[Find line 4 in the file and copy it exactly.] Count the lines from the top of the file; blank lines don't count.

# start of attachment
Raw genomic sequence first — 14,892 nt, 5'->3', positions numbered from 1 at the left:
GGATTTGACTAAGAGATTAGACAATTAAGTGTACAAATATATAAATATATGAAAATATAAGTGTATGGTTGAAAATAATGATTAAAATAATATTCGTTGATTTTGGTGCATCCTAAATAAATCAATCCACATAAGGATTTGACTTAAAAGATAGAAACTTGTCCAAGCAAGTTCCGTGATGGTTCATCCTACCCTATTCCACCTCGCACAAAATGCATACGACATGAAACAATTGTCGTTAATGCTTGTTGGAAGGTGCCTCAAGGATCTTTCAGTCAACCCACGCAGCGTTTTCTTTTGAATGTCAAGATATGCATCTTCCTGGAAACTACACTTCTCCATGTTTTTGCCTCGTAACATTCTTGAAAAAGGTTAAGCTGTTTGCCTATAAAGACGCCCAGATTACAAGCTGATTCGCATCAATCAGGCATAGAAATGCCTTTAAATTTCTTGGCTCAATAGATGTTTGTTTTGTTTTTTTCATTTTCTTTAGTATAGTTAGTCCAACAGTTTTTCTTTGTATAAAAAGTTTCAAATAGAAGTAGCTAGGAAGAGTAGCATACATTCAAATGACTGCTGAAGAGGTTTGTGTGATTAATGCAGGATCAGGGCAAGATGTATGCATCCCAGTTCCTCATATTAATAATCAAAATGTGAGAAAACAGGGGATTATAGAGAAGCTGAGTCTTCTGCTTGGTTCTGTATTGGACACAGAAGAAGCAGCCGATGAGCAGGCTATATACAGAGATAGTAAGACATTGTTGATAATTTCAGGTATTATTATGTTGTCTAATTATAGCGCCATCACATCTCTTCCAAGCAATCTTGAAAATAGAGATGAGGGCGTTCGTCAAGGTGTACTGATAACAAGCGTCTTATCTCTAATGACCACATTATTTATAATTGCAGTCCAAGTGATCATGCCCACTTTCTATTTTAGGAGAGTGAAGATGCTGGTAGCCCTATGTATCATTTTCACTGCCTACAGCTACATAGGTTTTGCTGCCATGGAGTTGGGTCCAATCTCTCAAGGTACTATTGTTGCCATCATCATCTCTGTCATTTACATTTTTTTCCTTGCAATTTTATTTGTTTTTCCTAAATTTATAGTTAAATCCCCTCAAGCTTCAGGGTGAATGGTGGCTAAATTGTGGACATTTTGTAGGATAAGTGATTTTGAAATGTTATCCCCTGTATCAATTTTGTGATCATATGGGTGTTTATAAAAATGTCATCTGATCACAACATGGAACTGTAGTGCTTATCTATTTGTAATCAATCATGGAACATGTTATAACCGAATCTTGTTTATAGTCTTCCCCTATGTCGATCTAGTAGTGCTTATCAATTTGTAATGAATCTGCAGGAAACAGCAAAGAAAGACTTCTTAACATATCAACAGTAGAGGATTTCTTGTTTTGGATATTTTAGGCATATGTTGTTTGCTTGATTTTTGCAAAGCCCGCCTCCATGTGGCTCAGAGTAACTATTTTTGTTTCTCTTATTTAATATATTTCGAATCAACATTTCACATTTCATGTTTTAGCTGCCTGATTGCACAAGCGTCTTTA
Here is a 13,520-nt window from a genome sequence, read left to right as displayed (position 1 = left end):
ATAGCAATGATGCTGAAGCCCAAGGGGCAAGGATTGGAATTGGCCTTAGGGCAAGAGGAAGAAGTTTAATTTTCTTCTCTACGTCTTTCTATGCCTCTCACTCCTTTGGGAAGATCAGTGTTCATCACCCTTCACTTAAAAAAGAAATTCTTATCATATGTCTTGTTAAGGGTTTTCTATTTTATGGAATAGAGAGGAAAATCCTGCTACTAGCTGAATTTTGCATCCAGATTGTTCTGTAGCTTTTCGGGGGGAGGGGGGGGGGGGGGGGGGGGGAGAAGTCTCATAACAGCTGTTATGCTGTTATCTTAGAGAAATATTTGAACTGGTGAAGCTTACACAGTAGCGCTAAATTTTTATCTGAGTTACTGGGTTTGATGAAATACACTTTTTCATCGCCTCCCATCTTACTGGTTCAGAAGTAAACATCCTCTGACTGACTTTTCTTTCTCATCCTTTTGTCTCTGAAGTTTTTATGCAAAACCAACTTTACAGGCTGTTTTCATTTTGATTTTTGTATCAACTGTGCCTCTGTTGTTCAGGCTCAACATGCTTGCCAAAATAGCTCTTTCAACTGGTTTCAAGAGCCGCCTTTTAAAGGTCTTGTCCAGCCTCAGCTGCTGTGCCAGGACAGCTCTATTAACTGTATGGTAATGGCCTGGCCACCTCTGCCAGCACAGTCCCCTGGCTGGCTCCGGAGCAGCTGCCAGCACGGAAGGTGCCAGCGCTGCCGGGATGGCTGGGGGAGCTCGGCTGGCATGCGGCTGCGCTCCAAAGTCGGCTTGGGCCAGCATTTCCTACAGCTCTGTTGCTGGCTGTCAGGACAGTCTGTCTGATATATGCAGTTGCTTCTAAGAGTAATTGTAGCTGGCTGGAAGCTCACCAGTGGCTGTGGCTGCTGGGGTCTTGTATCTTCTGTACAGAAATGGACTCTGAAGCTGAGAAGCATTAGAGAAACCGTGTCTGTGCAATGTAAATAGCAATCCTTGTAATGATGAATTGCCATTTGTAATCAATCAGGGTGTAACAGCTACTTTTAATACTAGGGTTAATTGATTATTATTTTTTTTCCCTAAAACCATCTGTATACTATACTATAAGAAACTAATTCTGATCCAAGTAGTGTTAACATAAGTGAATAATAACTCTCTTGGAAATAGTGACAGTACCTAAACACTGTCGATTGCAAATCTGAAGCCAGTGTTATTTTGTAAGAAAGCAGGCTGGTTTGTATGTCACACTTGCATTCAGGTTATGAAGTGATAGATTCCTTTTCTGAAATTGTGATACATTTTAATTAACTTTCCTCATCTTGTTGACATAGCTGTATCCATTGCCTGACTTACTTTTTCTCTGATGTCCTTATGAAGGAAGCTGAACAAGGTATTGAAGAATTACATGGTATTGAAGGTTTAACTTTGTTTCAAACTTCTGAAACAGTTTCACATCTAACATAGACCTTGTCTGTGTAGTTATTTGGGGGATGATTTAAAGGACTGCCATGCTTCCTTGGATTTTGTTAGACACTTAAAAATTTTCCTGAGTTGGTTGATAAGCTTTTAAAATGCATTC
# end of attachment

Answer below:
ATAGCAATGATGCTGAAGCCCAAGGGGCAAGGATTGGAATTGGCCTTAGGGCAAGAGGAAGAAGTTTAATTTTCTTCTCTACGTCTTTCTATGCCTCTCACTCCTTTGGGAAGATCAGTGTTCATCACCCTTCACTTAAAAAAGAAATTCTTATCATATGTCTTGTTAAGGGTTTTCTATTTTATGGAATAGAGAGGAAAATCCTGCTACTAGCTGAATTTTGCATCCAGATTGTTCTGTAGCTTTTCGGGGGGAGGGGGGGGGGGGGGGGGGGGGAGAAGTCTCATAACAGCTGTTATGCTGTTATCTTAGAGAAATATTTGAACTGGTGAAGCTTACACAGTAGCGCTAAATTTTTATCTGAGTTACTGGGTTTGATGAAATACACTTTTTCATCGCCTCCCATCTTACTGGTTCAGAAGTAAACATCCTCTGACTGACTTTTCTTTCTCATCCTTTTGTCTCTGAAGTTTTTATGCAAAACCAACTTTACAGGCTGTTTTCATTTTGATTTTTGTATCAACTGTGCCTCTGTTGTTCAGGCTCAACATGCTTGCCAAAATAGCTCTTTCAACTGGTTTCAAGAGCCGCCTTTTAAAGGTCTTGTCCAGCCTCAGCTGCTGTGCCAGGACAGCTCTATTAACTGTATGGTAATGGCCTGGCCACCTCTGCCAGCACAGTCCCCTGGCTGGCTCCGGAGCAGCTGCCAGCACGGAAGGTGCCAGCGCTGCCGGGATGGCTGGGGGAGCTCGGCTGGCATGCGGCTGCGCTCCAAAGTCGGCTTGGGCCAGCATTTCCTACAGCTCTGTTGCTGGCTGTCAGGACAGTCTGTCTGATATATGCAGTTGCTTCTAAGAGTAATTGTAGCTGGCTGGAAGCTCACCAGTGGCTGTGGCTGCTGGGGTCTTGTATCTTCTGTACAGAAATGGACTCTGAAGCTGAGAAGCATTAGAGAAACCGTGTCTGTGCAATGTAAATAGCAATCCTTGTAATGATGAATTGCCATTTGTAATCAATCAGGGTGTAACAGCTACTTTTAATACTAGGGTTAATTGATTATTATTTTTTTTCCCTAAAACCATCTGTATACTATACTATAAGAAACTAATTCTGATCCAAGTAGTGTTAACATAAGTGAATAATAACTCTCTTGGAAATAGTGACAGTACCTAAACACTGTCGATTGCAAATCTGAAGCCAGTGTTATTTTGTAAGAAAGCAGGCTGGTTTGTATGTCACACTTGCATTCAGGTTATGAAGTGATAGATTCCTTTTCTGAAATTGTGATACATTTTAATTAACTTTCCTCATCTTGTTGACATAGCTGTATCCATTGCCTGACTTACTTTTTCTCTGATGTCCTTATGAAGGAAGCTGAACAAGGTATTGAAGAATTACATGGTATTGAAGGTTTAACTTTGTTTCAAACTTCTGAAACAGTTTCACATCTAACATAGACCTTGTCTGTGTAGTTATTTGGGGGATGATTTAAAGGACTGCCATGCTTCCTTGGATTTTGTTAGACACTTAAAAATTTTCCTGAGTTGGTTGATAAGCTTTTAAAATGCATTC